Vitality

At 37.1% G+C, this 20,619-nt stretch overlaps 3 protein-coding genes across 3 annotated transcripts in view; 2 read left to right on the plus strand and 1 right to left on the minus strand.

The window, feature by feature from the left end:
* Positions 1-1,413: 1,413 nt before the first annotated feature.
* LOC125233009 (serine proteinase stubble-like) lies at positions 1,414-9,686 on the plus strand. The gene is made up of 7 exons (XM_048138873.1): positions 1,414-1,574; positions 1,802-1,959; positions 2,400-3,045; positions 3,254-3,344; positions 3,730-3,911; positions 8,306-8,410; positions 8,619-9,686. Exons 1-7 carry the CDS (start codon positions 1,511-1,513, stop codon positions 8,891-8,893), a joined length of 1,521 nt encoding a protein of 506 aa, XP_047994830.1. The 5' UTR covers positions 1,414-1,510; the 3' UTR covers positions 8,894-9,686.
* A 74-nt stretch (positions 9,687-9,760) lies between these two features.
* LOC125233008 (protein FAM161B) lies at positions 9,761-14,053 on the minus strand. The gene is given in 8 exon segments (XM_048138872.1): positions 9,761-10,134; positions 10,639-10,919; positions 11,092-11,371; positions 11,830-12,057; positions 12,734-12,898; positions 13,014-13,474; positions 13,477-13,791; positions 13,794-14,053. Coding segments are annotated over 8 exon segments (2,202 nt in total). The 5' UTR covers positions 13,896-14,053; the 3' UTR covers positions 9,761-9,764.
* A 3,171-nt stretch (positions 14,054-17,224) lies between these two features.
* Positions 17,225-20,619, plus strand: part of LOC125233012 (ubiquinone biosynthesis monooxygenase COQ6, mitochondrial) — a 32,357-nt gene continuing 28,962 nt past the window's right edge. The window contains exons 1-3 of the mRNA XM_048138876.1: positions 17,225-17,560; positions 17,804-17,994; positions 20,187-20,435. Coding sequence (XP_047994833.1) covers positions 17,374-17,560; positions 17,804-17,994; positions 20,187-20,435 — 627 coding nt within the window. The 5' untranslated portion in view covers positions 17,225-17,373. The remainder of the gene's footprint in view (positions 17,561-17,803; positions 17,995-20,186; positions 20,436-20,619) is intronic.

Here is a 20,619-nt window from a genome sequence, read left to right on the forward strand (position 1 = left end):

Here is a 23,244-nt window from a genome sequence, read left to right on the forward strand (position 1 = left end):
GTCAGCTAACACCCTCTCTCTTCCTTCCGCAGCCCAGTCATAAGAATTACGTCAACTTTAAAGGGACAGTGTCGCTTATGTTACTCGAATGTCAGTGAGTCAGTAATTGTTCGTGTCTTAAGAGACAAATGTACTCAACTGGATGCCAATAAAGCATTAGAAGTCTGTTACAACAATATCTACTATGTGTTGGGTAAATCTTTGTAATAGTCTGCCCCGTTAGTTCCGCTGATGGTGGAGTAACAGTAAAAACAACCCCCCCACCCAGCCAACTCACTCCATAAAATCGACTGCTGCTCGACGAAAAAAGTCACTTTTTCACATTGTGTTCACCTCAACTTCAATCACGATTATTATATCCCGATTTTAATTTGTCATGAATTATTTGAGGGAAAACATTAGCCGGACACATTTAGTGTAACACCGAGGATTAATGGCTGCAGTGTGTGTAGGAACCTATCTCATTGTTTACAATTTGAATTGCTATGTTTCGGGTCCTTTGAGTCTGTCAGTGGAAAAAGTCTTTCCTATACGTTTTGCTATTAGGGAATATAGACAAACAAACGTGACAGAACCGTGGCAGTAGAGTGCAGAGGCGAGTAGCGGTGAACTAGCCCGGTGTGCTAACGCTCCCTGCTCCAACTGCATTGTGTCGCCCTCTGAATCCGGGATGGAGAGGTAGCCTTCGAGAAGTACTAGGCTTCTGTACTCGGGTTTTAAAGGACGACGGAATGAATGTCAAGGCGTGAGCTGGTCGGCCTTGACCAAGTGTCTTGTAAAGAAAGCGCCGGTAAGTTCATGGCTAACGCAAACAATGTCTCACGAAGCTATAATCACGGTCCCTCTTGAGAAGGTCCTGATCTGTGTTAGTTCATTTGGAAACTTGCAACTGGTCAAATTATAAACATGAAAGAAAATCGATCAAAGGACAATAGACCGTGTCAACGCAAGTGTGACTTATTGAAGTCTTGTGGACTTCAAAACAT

While reading The Ravickians, I kept comparing Ravicka to New York City.  Part of what makes New York such an impressive city is the way it swells with people each day (tourists, businesspeople, etc.), providing the city a vitality that would not exist without the constant influx of visitors.  These people provide life for the architecture, filling the offices of skyscrapers, cramming on a boat on their way to see the Statue of Liberty, or waiting for the next train at the subway.  This lack of vitality seems to be the problem, since it’s not the decrease in people that the narrator is concerned with, but the constant number of residents.  “‘Is it very bad?’  He asks me about the news, though he knows the answer as well as anyone does.  ‘Nothing has changed so much, Bezul'” (81).  The fact that it is unchanging is “very bad.”  The static population signifies a lack of life, just as a static line on a heart monitor does.  It doesn’t seem that the architecture in this book is changing, but it does seem like the architecture is dying, having been rendered obsolete.  I always imagine the people arriving in New York in the morning to represent the city taking a deep breath, its lungs (the architecture) filling up with oxygen (people), and exhaling at the end of the day.  

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